It was kind of romantic, in a way, and we had a nice chat planning out the next days events. But you didn’t really think that all those kids would just fall asleep like that, did you? We were soon joined by our fourth son, a precocious rascal of a child who has his father wrapped around every one of his fingers. He declared that he was owed a share of our humble meal and unabashedly demanded a handful of crackers. After daddy had generously filled both his hands and told him to avoid making crumbs in the bed (Did I roll my eyes then? Yes I did. ) he started in with his predictable stream of questions.
“So dad,” he began. What you must understand is that if dad is in the room, I might as well be invisible. “Are we weally wivving here now?”
“Yep. This is our new house,” daddy replied.
“Hmmmm. It’s a wot smaller den I thought it would be. How wong will we wiv here? Will we still be here for Chwistmas?”
“I don’t know buddy, we hope not, but we might be.”
“Aaaand what about birfdays?”
“Well, we will be here for some birthdays.”
“Whose birfday is next?”
“Mine!” I replied, and he turned to me as if finally finding me an object of interest.
“Oh! It will be yours? Are you gonna get wots of pwesents?”
“I’m not sure. That’s up to you guys you know.” And then, always curious to see what he will say in response to such questions,
“Are you going to get me something?”
“Yeeeess,” he returned, after some hesitation, “But what do you wike for pwesents?
Maybe you would wike…….some fish?”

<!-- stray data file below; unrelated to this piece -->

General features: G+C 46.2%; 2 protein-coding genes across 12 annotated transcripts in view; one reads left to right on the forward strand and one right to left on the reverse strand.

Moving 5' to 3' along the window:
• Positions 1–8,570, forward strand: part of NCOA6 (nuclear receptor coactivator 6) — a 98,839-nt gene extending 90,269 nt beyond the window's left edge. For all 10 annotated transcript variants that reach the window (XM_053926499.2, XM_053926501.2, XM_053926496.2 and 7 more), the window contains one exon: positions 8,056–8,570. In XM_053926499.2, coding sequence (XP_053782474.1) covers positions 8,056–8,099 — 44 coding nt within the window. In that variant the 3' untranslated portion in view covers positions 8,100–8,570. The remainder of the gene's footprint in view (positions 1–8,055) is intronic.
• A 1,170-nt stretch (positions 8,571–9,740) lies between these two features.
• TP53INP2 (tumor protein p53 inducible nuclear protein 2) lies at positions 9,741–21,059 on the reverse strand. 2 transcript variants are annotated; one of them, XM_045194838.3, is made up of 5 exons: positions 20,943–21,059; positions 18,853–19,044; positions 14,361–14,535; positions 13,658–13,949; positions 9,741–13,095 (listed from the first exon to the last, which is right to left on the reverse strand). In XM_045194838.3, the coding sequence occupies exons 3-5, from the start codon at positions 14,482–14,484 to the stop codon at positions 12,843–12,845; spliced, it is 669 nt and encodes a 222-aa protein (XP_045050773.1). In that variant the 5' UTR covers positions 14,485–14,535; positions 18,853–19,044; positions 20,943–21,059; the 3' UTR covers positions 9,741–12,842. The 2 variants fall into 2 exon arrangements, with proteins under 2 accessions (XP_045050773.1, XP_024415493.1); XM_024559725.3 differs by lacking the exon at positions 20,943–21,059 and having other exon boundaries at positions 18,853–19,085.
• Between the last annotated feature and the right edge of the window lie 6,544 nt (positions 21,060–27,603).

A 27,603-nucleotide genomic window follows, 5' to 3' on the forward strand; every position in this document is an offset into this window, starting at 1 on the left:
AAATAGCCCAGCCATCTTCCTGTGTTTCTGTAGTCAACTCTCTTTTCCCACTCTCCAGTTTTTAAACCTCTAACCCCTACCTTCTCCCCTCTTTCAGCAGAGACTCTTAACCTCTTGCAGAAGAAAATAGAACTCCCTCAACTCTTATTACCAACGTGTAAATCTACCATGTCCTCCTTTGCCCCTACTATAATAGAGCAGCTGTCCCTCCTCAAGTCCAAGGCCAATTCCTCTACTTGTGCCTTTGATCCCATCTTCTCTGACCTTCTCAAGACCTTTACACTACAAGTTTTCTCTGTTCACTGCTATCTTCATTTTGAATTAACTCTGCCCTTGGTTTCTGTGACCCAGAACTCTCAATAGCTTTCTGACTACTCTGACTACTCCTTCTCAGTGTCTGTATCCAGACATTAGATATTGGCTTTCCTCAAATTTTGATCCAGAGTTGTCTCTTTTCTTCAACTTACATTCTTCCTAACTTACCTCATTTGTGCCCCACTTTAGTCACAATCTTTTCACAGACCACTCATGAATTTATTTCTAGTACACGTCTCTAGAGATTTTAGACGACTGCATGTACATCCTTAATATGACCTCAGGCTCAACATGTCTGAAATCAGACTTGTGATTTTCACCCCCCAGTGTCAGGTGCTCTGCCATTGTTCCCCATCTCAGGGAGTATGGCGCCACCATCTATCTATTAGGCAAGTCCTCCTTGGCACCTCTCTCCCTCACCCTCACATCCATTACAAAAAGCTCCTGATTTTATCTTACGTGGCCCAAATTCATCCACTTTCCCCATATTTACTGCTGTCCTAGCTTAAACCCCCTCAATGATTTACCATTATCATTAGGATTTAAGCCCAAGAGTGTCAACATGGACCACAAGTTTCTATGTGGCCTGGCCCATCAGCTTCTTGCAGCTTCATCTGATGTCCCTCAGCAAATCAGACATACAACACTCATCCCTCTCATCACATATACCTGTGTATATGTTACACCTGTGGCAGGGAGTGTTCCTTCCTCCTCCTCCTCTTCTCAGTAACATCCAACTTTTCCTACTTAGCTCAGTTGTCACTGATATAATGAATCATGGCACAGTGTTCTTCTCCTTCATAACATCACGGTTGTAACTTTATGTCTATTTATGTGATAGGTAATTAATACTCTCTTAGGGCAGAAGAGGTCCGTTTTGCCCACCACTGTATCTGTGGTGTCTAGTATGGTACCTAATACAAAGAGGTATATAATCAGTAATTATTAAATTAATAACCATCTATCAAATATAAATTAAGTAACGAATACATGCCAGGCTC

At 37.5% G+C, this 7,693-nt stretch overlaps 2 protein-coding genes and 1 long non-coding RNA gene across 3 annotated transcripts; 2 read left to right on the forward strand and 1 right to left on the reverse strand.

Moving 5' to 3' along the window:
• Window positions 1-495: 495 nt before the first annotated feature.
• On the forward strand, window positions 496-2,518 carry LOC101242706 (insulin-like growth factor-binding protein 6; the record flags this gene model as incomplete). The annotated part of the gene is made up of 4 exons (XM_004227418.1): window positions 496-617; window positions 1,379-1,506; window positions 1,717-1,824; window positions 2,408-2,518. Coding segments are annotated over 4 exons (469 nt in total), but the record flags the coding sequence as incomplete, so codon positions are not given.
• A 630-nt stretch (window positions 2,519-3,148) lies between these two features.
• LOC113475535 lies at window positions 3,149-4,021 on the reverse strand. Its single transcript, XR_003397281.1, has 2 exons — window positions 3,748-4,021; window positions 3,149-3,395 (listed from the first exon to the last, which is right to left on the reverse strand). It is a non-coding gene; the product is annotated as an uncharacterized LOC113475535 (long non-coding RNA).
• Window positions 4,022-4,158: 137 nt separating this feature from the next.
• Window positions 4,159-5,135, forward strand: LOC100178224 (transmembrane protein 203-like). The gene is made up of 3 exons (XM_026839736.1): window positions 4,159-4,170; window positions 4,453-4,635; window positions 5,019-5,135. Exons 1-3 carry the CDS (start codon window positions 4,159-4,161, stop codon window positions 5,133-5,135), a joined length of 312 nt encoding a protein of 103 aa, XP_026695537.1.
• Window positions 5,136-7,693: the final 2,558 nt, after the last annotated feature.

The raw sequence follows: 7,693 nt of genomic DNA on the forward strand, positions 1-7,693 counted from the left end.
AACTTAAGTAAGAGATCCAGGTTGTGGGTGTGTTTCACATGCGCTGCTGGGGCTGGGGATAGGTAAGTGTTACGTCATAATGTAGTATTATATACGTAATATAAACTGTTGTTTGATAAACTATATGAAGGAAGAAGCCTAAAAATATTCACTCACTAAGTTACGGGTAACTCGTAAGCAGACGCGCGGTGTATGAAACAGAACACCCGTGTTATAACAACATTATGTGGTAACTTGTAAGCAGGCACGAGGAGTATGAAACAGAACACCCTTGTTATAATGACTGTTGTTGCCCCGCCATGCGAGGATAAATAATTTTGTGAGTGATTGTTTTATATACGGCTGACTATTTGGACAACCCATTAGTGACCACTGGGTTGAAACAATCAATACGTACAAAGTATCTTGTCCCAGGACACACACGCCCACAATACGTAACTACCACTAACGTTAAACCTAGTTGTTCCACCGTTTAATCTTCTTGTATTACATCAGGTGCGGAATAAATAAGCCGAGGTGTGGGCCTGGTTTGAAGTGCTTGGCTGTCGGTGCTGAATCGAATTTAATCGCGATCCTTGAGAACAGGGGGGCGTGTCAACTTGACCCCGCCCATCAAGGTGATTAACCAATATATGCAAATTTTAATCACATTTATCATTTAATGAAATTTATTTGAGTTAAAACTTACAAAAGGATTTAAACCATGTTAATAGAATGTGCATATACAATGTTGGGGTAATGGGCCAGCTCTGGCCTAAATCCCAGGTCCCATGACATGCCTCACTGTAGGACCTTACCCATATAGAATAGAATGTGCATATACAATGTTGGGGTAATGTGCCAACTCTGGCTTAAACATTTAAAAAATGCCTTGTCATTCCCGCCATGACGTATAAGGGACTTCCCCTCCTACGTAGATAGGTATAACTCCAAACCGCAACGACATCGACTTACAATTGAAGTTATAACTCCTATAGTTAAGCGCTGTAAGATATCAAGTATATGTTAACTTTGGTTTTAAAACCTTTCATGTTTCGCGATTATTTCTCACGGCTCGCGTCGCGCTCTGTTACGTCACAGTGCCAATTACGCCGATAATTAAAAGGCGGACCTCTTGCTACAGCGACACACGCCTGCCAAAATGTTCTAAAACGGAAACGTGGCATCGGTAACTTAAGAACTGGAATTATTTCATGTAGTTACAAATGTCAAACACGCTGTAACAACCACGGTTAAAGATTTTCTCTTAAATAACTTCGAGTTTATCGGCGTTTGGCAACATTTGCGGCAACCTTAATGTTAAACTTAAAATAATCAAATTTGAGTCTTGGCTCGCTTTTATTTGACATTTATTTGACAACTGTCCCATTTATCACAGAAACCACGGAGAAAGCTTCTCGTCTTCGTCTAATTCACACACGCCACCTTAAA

“Ummm, well, (snorting back laughter at this ridiculous idea) I don’t really like fish very much.”
“Okay,” he continued, thinking hard, and then as if conferring on me the greatest of favors, “Well, I guess I will only get you one fish den.”
After thanking him graciously, I told him it was time to get back in bed, but his face fell so tragically at this proclamation that I had to laugh. He, however, did not think it was funny, and met my laugh with real tears.
“It’s okay C,” daddy consoled. “You don’t need to be afraid. We’ll be right here.”
“It’s not dat,” he wailed. “It’s dat I have to go to the bafroom!”
Now the trailer has a small toilet, as I said before, but seeing as it isn’t hooked up to the sewer, we won’t be using it. Thankfully, the vast majority of our children are boys, so daddy prepared him to use our default option (a nearby tree). But it soon became apparent that a tree would not suffice, and we would need to make the trek to the toilet.